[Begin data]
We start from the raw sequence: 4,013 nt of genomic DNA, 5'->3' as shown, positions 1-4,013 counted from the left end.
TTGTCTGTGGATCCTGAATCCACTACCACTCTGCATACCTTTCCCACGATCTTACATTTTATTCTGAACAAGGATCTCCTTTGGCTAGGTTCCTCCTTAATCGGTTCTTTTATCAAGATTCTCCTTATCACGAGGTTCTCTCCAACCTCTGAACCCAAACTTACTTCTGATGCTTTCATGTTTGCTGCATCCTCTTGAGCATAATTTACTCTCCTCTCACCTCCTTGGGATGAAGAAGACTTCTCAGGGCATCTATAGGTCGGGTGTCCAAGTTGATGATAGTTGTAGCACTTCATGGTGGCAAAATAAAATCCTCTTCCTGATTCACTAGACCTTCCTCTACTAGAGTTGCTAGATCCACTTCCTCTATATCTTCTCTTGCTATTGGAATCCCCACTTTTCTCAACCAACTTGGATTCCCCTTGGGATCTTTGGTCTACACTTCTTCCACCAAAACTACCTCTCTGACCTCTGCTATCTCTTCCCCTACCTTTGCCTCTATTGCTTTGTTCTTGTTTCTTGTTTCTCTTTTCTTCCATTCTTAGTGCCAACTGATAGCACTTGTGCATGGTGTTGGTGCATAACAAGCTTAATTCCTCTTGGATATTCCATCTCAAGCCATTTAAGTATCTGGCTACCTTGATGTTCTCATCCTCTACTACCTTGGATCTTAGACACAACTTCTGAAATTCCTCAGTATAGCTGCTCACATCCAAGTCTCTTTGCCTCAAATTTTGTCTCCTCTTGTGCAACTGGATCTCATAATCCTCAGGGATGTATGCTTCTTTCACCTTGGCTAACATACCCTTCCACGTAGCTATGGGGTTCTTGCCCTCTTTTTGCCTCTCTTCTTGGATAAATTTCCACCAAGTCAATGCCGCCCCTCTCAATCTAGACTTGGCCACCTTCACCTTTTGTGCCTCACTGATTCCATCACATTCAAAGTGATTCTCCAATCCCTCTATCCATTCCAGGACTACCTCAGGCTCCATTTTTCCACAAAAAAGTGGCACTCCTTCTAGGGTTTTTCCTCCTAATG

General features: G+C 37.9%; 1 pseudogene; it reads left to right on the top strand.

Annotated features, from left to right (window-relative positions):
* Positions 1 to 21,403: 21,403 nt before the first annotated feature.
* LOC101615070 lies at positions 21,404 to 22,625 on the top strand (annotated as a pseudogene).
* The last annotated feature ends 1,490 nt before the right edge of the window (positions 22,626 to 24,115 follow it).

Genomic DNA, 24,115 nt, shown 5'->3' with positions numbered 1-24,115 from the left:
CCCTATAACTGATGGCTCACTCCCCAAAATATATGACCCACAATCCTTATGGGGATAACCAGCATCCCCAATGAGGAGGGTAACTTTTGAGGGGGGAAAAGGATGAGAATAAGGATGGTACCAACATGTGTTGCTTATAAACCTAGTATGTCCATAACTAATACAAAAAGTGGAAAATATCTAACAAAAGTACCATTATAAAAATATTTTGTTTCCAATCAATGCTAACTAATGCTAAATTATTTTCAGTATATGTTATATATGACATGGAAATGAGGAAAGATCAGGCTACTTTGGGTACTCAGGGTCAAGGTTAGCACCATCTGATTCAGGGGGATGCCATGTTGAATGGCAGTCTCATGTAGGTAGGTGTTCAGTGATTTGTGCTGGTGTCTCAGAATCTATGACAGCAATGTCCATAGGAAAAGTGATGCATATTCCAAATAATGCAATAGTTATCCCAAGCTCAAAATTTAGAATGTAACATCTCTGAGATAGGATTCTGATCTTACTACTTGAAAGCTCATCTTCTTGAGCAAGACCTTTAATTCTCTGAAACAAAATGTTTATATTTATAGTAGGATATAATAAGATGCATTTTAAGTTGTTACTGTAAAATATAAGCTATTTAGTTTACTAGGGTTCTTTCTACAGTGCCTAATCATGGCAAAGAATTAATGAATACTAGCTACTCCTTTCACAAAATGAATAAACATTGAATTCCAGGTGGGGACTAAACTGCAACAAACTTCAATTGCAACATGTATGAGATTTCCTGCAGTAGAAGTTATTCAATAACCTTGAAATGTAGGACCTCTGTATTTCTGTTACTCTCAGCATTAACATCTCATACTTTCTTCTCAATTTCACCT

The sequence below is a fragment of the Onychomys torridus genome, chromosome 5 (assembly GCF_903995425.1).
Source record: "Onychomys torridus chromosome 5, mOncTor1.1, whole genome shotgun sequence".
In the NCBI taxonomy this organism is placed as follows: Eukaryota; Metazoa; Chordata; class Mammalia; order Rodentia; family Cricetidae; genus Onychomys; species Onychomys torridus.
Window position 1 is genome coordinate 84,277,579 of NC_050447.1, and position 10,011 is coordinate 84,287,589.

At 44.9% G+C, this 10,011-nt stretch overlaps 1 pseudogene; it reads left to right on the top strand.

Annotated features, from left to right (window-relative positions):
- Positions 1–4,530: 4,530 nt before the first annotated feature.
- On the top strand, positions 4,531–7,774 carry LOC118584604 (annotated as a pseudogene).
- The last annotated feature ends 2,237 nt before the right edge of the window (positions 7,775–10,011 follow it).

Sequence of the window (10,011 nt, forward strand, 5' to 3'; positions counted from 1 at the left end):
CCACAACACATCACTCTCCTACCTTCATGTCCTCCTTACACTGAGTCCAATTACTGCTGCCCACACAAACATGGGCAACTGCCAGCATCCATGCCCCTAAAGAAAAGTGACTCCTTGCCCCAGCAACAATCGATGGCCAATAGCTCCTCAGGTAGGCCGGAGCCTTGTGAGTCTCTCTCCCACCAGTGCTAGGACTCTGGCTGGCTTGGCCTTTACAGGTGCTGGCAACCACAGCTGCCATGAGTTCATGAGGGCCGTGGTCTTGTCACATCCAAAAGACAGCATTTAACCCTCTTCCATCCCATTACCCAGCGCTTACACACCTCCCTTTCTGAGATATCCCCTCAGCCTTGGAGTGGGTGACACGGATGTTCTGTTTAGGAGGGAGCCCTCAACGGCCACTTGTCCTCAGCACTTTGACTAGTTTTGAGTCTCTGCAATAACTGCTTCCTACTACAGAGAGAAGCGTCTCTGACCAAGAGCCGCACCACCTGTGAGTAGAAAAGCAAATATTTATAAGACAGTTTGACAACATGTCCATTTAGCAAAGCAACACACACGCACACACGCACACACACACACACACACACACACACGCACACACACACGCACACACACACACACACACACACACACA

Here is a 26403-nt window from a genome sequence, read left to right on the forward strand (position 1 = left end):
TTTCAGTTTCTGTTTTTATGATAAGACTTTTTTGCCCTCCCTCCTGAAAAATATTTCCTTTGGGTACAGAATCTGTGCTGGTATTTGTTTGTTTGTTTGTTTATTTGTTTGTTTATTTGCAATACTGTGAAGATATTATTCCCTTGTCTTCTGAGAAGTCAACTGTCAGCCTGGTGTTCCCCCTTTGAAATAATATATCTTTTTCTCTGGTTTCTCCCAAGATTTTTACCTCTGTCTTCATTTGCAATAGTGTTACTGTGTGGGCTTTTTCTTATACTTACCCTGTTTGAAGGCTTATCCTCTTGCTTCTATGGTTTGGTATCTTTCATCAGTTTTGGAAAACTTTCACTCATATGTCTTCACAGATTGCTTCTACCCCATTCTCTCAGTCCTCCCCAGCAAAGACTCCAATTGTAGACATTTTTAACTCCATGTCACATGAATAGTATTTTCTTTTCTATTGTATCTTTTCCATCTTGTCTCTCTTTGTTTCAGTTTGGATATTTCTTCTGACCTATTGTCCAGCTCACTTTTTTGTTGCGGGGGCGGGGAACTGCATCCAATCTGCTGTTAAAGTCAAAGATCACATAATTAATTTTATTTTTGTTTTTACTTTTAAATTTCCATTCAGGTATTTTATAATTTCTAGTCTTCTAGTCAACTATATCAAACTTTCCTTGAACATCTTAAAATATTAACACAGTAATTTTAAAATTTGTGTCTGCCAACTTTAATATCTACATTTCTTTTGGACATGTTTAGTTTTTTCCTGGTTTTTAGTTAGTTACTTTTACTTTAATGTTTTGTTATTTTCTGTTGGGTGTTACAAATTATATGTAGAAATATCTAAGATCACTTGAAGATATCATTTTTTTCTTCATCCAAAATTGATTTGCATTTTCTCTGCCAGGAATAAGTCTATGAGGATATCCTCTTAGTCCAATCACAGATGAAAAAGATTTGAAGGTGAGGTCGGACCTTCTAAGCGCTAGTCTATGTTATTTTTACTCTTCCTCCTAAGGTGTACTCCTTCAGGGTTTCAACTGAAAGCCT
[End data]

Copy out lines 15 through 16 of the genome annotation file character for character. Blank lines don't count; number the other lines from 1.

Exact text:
Annotated features, from left to right (window-relative positions):
- Positions 1–4,530: 4,530 nt before the first annotated feature.